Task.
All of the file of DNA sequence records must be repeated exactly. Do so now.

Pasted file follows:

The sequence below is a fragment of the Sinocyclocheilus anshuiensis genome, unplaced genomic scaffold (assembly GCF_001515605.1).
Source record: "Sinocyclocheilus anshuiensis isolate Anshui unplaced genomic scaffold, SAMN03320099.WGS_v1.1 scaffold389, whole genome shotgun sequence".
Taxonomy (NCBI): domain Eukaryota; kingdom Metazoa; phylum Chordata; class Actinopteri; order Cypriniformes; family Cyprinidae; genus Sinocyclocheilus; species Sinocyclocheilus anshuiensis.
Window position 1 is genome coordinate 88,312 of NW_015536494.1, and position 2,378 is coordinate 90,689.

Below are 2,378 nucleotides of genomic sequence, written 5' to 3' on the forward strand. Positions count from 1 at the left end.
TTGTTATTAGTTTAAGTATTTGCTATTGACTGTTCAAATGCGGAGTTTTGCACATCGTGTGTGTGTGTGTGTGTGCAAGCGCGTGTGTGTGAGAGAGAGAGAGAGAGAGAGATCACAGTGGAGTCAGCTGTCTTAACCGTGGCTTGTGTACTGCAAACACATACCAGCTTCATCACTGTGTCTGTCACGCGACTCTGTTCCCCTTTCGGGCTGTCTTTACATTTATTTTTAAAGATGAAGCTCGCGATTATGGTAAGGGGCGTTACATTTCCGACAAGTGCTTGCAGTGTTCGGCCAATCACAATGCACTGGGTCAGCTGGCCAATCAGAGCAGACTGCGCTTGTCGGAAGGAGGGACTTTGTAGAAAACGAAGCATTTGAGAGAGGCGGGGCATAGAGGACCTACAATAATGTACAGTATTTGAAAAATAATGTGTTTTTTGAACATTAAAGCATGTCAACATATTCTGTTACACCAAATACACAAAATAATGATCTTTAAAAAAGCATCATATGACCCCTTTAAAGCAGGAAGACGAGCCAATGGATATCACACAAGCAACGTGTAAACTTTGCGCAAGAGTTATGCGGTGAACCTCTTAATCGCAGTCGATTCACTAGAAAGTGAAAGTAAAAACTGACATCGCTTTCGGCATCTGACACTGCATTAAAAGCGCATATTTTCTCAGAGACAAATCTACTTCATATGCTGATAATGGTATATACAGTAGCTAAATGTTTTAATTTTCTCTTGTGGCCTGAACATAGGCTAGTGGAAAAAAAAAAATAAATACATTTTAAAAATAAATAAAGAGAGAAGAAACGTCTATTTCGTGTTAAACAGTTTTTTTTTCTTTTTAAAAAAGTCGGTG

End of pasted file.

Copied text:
The sequence below is a fragment of the Sinocyclocheilus anshuiensis genome, unplaced genomic scaffold (assembly GCF_001515605.1).
Source record: "Sinocyclocheilus anshuiensis isolate Anshui unplaced genomic scaffold, SAMN03320099.WGS_v1.1 scaffold389, whole genome shotgun sequence".
Taxonomy (NCBI): domain Eukaryota; kingdom Metazoa; phylum Chordata; class Actinopteri; order Cypriniformes; family Cyprinidae; genus Sinocyclocheilus; species Sinocyclocheilus anshuiensis.
Window position 1 is genome coordinate 88,312 of NW_015536494.1, and position 2,378 is coordinate 90,689.

Below are 2,378 nucleotides of genomic sequence, written 5' to 3' on the forward strand. Positions count from 1 at the left end.
TTGTTATTAGTTTAAGTATTTGCTATTGACTGTTCAAATGCGGAGTTTTGCACATCGTGTGTGTGTGTGTGTGTGCAAGCGCGTGTGTGTGAGAGAGAGAGAGAGAGAGAGATCACAGTGGAGTCAGCTGTCTTAACCGTGGCTTGTGTACTGCAAACACATACCAGCTTCATCACTGTGTCTGTCACGCGACTCTGTTCCCCTTTCGGGCTGTCTTTACATTTATTTTTAAAGATGAAGCTCGCGATTATGGTAAGGGGCGTTACATTTCCGACAAGTGCTTGCAGTGTTCGGCCAATCACAATGCACTGGGTCAGCTGGCCAATCAGAGCAGACTGCGCTTGTCGGAAGGAGGGACTTTGTAGAAAACGAAGCATTTGAGAGAGGCGGGGCATAGAGGACCTACAATAATGTACAGTATTTGAAAAATAATGTGTTTTTTGAACATTAAAGCATGTCAACATATTCTGTTACACCAAATACACAAAATAATGATCTTTAAAAAAGCATCATATGACCCCTTTAAAGCAGGAAGACGAGCCAATGGATATCACACAAGCAACGTGTAAACTTTGCGCAAGAGTTATGCGGTGAACCTCTTAATCGCAGTCGATTCACTAGAAAGTGAAAGTAAAAACTGACATCGCTTTCGGCATCTGACACTGCATTAAAAGCGCATATTTTCTCAGAGACAAATCTACTTCATATGCTGATAATGGTATATACAGTAGCTAAATGTTTTAATTTTCTCTTGTGGCCTGAACATAGGCTAGTGGAAAAAAAAAAATAAATACATTTTAAAAATAAATAAAGAGAGAAGAAACGTCTATTTCGTGTTAAACAGTTTTTTTTTCTTTTTAAAAAAGTCGGTG